Looking after the lost sheep
THE COLOUR ONE associates with Clerkenwell is grey. Sandwiched between Grey's Inn Road home to ITN and the charmless Farringdon Road, it is a treeless One, all fumes and office blocks. Once London's Little Italy, now the immigrant Italian population is spread all over the capital and beyond, and what remains is a few restaurants and shops and the unitalian Leather Lane market.
But the most enduring feature of the quarter's Italian legacy is St Peter's, known simply as The Italian Church. Padre Carmelo di Giovanni, parish priest, has been based at the Italian Church since his arrival from Rome in 1971. He greeted me in baggy shorts and a sports shirt: "Ciao, ciao, come on it," he said with a huge grin, as if I were a visiting cousin, just off the boat from Calabria.
Padre Carmelo is a diminutive, though rotund, man of 52, with the energy of an excited child and the compassion of a hundred men. He is also author of Light From Behind The Bars (St Paul Publications, £4.95), a moving account, through letters, of the conversion to Catholicism of 15 former terrorists, from groups such as the Red Brigade, befriended and counselled by Padre Carmelo in the 1980s. His work in this country includes visits to nearly 80 prisons at least once a year, although he visits London prisons, almost daily, as well as a number of hospitals. When there is a prisoner or patient in need of an Italian-speaking priest it would seem almost anywhere in England he is called.
His work, which also includes pastoral care for young drug abusers in his parish, reflects the history of his parish and its origins.
The Italian Church was built between 1853 and 1863 at the behest of St Vincent Pallotti, a Roman and founder of the Pallottine Order, which has continued both his work in prisons and his guardianship of the immigrant Italian population in London since his death in 1854. If St Peter's is the most enduring legacy of Italian London then the proCession in honour of Our Lady of Mount Carmel each July, which began in the 1880s, is an extension of that continued presence in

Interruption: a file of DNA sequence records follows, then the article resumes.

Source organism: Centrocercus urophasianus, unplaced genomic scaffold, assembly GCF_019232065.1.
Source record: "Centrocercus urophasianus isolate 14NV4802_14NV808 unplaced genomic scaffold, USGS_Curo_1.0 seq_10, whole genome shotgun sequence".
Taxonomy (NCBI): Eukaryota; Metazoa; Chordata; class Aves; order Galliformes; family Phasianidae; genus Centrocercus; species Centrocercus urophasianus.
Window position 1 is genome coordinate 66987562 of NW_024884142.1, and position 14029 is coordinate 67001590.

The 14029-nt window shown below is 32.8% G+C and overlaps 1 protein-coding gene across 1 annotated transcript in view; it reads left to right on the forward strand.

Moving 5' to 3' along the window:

the centre of London, its tableaux and community spirit drawing Italians from all over Britain. Indeed, Padre Carmelo says that the draw of St Peter's brings in a congregation as likely to have spent an hour in the car to get there as to have walked round the corner. Weddings, baptisms and funerals for those living away from London are the norm an extraordinary fact and a gratifying one, keeping the parish alive, its pastoral work on the boil and its church in an immaculate condition. Why is there this loyalty to the church? lb Padre Carmelo, the answer is simple. "They feel at home. The atmosphere is completely different to It is art opulent-looking church, with marvellous paintings, murals and mosaics. But at a cost. Recent renovation and work on the roof cost over £350,000, and £150,000 of that is still needed to clear the debt. But this has not distracted the parish from following in the footsteps of St Vincent Pallottine. There is a drop-in centre for drug abusers, which can attract up to 60 youngsters, mostly Italian, some HIV-postitive. 'Mice a week they are prepared a hot meal (Italian, of course), watch Italian television, chat and play table tennis.
The parish also hopes shortly to open a residential drug rehabilitation centre, with the help and advice of Sicilian Bishop Alfredo Garcia (an expert in this field) as well as the Westminster Archdiocese.
This work with drug abusers "does not please everybody" in the community, however. "We do have a lot of funerals, but I'm not afraid. We have a duty to dirty our hands like Christ we put the Gospel into practice. We have to look after the lost sheep. Most of the people who come here are very far away from the Church. They've had bad experiences in their youth with priests. They are coming back to the sacraments after so many years.
"We accept them as they are already everybody else has kicked them. It's Christ, we do nothing special.
"It is the Church of the poor, but most of the time this is not the case." He asks: "Is it the sign of Christ crucified, or is it just a play?"
One can look at a church and think of it as a place of beauty, but fail to consider the symbolism of the building as a place of congregation not just for worshippers with spiritual needs but for the plain needy. The real beauty lies in what work is being done in a parish. This does not develop over night, nor the support for it.
"It takes time," says Padre Carmelo. "It takes courage. I don't say that everyone has to open the door to the poor, but if we don't do it, we fail."
The word he uses is "responsibility", a burden shirked by Catholics who are caught up in the politics and not the love of the Church.
"It may create a conflict, but I don't mind. In the world, you only find justice, not compassion. This is not our mental
ity.,, Joe Jenkins